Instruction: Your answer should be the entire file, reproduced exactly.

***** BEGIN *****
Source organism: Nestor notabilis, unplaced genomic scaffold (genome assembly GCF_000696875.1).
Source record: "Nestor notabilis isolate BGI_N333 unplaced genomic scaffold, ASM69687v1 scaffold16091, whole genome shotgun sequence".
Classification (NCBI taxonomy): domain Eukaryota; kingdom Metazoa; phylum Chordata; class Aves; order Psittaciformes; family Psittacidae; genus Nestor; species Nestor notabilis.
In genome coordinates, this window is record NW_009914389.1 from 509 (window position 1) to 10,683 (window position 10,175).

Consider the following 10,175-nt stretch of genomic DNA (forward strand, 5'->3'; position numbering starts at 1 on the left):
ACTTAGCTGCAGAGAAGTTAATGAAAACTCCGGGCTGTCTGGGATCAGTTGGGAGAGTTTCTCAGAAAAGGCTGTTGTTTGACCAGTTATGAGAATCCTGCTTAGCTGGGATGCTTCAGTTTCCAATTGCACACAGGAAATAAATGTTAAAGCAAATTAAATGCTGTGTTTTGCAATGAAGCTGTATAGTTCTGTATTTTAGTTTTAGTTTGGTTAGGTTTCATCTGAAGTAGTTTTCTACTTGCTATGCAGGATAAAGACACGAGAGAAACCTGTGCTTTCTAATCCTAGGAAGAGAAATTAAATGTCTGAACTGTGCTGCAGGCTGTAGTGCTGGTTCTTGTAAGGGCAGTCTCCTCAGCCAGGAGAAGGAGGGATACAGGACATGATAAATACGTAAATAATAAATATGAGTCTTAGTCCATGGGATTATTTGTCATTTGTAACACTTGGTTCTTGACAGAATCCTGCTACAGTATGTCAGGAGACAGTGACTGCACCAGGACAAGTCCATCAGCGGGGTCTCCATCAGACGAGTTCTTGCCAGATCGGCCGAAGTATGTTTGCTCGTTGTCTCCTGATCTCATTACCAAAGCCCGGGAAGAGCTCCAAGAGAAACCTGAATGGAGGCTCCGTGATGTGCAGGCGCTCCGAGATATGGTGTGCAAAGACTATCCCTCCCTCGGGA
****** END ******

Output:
Source organism: Nestor notabilis, unplaced genomic scaffold (genome assembly GCF_000696875.1).
Source record: "Nestor notabilis isolate BGI_N333 unplaced genomic scaffold, ASM69687v1 scaffold16091, whole genome shotgun sequence".
Classification (NCBI taxonomy): domain Eukaryota; kingdom Metazoa; phylum Chordata; class Aves; order Psittaciformes; family Psittacidae; genus Nestor; species Nestor notabilis.
In genome coordinates, this window is record NW_009914389.1 from 509 (window position 1) to 10,683 (window position 10,175).

Consider the following 10,175-nt stretch of genomic DNA (forward strand, 5'->3'; position numbering starts at 1 on the left):
ACTTAGCTGCAGAGAAGTTAATGAAAACTCCGGGCTGTCTGGGATCAGTTGGGAGAGTTTCTCAGAAAAGGCTGTTGTTTGACCAGTTATGAGAATCCTGCTTAGCTGGGATGCTTCAGTTTCCAATTGCACACAGGAAATAAATGTTAAAGCAAATTAAATGCTGTGTTTTGCAATGAAGCTGTATAGTTCTGTATTTTAGTTTTAGTTTGGTTAGGTTTCATCTGAAGTAGTTTTCTACTTGCTATGCAGGATAAAGACACGAGAGAAACCTGTGCTTTCTAATCCTAGGAAGAGAAATTAAATGTCTGAACTGTGCTGCAGGCTGTAGTGCTGGTTCTTGTAAGGGCAGTCTCCTCAGCCAGGAGAAGGAGGGATACAGGACATGATAAATACGTAAATAATAAATATGAGTCTTAGTCCATGGGATTATTTGTCATTTGTAACACTTGGTTCTTGACAGAATCCTGCTACAGTATGTCAGGAGACAGTGACTGCACCAGGACAAGTCCATCAGCGGGGTCTCCATCAGACGAGTTCTTGCCAGATCGGCCGAAGTATGTTTGCTCGTTGTCTCCTGATCTCATTACCAAAGCCCGGGAAGAGCTCCAAGAGAAACCTGAATGGAGGCTCCGTGATGTGCAGGCGCTCCGAGATATGGTGTGCAAAGACTATCCCTCCCTCGGGA